(Connie L. Hardy1, Glen R. Rippke2, Charles R. Hurburgh, Jr.3, Walter A. Goldstein4)
Connie Hardy, Program Specialist, Value Added Agriculture Program
In food products, near infrared spectroscopy (NIRS) is being used to measure an increasing number of chemical parameters that have traditionally been measured by analytical chemistry. The use of NIRS is driven by its speed and relative low cost, thereby allowing users to accurately measure nutrient components and other factors of interest in a matter of seconds versus several hours or days for traditional lab results. Calibration of NIRS analyzers relies on good representative sample sets and consistent reference chemistry; calibration is, in itself, a painstaking process but, once done, accurate calibrations provide rapid, reliable measurements in daily operations.
Rapid measurement of amino acids in raw and processed grain is becoming increasingly important in balancing livestock rations, and will be soon be critical for organic feeders. If the National Organic Program standards disallow synthetic amino acid supplements in organic feeds, sufficient amino acids must be supplied by the organically grown feed ingredients. Beyond the organic market, rapid measurement of amino acids in grains is desired by seed breeding programs and the feed industry to drastically cut costs for analytical chemistry and save time by efficiently screening inbound feed grain and breeder samples.
NIRS measurement of amino acids in corn and soybeans has been attempted by several scientists, but it has not succeeded because of the high correlation between the total protein content and the typical amino acid level. In typical corn, for example, methionine usually represents 0.20-0.25 percent of the total protein. When typical corn is then used to calibrate NIRS analyzers, the resulting calibration simply estimates the typical amount of methionine and cannot identify and measure samples where methionine is higher or lower than its typical level. Therefore, the calibration is not measuring the amino acid, but instead the amino acid level is implicitly calculated using the measurement of total protein.
The organic corn breeding program coordinated by Michael Fields Agricultural Institute is developing organic lines of corn with increased levels of methionine, lysine, and cysteine. This program offered a unique set of corn varieties in which amino acid levels were deliberately manipulated to break the correlation with total protein. These unique corn varieties, grown at four Midwestern locations (including Iowa State University, University of Minnesota, and Illinois and Wisconsin test plots) during two crop years, provided the set of samples necessary to calibrate NIRS to accurately measure methionine and lysine, two important limiting amino acids in poultry and swine rations.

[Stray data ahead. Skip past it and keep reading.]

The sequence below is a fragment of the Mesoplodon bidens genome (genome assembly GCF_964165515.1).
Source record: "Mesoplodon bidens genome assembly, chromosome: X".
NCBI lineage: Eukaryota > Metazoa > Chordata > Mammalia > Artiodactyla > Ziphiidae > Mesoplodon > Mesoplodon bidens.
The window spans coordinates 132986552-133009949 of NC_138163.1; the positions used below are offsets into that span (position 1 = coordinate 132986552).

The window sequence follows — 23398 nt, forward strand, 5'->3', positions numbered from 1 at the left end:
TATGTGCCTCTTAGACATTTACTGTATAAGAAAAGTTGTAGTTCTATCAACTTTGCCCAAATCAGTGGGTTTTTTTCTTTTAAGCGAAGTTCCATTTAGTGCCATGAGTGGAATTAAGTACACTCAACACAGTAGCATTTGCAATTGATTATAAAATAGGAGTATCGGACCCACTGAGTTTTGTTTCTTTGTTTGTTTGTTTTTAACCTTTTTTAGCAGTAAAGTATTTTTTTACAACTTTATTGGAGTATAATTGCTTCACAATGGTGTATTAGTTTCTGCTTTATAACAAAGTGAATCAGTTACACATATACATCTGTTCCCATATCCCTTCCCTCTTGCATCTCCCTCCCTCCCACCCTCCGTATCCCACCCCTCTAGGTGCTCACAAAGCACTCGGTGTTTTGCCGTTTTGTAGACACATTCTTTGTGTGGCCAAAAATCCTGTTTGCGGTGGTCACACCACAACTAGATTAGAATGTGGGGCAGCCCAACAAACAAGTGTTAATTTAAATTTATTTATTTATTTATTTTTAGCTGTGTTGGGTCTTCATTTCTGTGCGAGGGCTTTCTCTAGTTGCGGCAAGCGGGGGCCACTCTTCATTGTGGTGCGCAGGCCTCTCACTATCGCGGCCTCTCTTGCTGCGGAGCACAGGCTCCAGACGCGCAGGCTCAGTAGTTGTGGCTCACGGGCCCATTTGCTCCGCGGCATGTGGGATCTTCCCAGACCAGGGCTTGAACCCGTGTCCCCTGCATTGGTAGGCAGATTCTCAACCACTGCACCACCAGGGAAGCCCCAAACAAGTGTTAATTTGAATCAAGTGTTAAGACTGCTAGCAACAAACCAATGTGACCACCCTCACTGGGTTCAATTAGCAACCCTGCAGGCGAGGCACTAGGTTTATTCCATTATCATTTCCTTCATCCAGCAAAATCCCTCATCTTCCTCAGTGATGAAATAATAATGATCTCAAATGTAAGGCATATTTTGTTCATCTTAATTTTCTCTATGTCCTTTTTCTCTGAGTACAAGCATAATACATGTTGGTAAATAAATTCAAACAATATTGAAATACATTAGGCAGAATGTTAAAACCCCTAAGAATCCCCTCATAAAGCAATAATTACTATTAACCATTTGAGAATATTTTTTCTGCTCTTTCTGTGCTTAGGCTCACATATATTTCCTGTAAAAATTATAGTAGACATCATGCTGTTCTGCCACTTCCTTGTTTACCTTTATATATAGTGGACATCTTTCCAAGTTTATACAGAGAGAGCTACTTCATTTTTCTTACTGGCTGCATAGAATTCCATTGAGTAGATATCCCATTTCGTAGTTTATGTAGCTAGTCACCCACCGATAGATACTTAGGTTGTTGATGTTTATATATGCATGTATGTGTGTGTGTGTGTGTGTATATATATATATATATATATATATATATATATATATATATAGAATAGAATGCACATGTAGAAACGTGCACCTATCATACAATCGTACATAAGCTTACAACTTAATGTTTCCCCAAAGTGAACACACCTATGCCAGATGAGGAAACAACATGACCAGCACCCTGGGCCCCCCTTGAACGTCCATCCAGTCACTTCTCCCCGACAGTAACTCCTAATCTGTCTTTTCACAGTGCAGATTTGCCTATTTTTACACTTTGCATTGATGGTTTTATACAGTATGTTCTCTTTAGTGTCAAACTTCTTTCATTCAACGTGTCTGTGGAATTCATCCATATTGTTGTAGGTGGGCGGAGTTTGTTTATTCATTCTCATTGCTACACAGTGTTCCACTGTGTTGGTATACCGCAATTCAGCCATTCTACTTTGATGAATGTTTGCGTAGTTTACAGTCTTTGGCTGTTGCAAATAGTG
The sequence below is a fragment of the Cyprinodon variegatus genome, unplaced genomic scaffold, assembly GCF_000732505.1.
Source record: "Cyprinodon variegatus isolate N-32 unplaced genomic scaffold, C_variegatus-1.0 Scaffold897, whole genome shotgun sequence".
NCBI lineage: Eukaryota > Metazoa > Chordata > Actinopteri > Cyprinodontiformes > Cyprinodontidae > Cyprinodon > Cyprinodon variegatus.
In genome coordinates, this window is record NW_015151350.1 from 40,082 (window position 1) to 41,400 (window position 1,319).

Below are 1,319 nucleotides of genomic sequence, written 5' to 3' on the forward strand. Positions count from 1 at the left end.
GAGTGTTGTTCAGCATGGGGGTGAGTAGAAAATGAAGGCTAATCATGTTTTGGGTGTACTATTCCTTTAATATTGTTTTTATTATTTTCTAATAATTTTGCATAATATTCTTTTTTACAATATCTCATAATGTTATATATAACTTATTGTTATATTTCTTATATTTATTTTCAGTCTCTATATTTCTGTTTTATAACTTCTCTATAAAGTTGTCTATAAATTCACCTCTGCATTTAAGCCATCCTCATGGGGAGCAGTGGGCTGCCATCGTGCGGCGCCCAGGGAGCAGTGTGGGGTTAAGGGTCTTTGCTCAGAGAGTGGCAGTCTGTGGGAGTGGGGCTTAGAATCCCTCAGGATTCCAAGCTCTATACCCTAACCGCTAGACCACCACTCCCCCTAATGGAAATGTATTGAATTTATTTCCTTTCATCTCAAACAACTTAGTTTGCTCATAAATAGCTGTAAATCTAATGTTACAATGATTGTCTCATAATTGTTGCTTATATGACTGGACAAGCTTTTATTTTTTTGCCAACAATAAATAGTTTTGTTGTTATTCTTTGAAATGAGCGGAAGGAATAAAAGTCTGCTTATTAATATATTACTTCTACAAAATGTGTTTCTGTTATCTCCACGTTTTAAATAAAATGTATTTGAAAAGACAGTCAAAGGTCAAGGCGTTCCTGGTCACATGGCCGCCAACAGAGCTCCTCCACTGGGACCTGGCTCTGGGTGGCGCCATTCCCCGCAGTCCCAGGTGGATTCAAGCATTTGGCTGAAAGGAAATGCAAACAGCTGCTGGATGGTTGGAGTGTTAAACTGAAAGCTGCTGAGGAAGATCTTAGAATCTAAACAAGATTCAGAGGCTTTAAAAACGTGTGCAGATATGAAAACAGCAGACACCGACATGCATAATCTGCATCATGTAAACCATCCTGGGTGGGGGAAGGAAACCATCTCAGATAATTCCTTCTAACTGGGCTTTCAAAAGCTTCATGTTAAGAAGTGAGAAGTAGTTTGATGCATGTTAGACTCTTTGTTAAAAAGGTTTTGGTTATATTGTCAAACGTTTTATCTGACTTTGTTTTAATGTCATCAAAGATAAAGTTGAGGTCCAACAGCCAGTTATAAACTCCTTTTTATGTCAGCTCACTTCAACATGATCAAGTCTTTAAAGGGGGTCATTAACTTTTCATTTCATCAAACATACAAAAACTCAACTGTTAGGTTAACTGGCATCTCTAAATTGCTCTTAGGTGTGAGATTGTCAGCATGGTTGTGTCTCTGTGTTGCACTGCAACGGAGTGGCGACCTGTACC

To provide proof-of-concept calibrations that accurately measure methionine in corn.
Calibrations were developed for two whole-seed NIRS transmission analyzers (Bruins OmegAnalyzer G and Foss Infratec™ 1241 Grain Analyzer). Calibration data is shown below.
Coefficient of determination (R2) with:
Range (%db) Omega Infratec Total
Spectra Spectra Protein
Lysine 0.26-0.53 0.837 0.842 0.390
Methionine 0.14-0.39 0.746 0.730 0.542
Cysteine 0.14-0.37 0.783 0.787 0.797
Coefficient of determination (R2) is often used as a measure of accuracy by comparing NIR spectra to reference chemistry measurement of the selected amino acid. In this case, lysine and methionine have R2 of 0.73 – 0.84, significantly higher than the correlation of each amino acid with the total protein measured (039 – 0.54). With R2 values in this range for methionine and lysine, these calibrations are suitable for genetic screening in corn breeding programs (high vs. low genetic evaluations), according the criteria in AACC Method 39-00, Guidelines for Near Infrared Calibration Development (AACC, 2000). Cysteine is more reflective of protein only (R2= 0.797), but this amino acid is less important in poultry and swine ration formulation than lysine and methionine.
Validation with an independent set of samples (2008 crop) will show whether these calibrations are capable of measuring corn samples that were not previously included in the calibration set. With agricultural crops, such as corn, variation due to climate and new genetics affects the spectral interpretation of the grain; therefore, annual checks with new crop samples are necessary to maintain calibration accuracy and broaden the scope of the calibrations.
The project was presented as a poster at the Chemometrics Analytical Conference in Montpelier, France and at the International Diffuse Reflectance Conference in Chambersburg, PA in summer 2008. When a validation set is available from corn samples harvested in Fall 2008, calibrations will be tested with an independent sample set. If the results remain as encouraging as those of the “proof-of-concept” calibrations, then we will submit the project for publication in a refereed journal. For the agricultural sector using NIRS measurement systems, this is a significant step in developing efficiency and speed in the seed breeding industry and providing more accurate nutrient measurements for livestock feeders.
11111 NSRIC , Iowa State University, Ames, Iowa, USA; firstname.lastname@example.org
21547 Food Science Building, Iowa State University, Ames, Iowa, USA; email@example.com
31541 Food Science Building, Iowa State University, Ames, Iowa, USA; firstname.lastname@example.org
4Michael Fields Agricultural Institute, W2493 County Rd ES, PO Box 990, East Troy, WI 53120; email@example.com. This project was done with the ISU Grain Quality Lab and Michael Fields Agricultural Institute, as shown by the list of authors, and with sponsorship by the Agricultural Marketing Resource Center.
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Page last updated:
October 3, 2008
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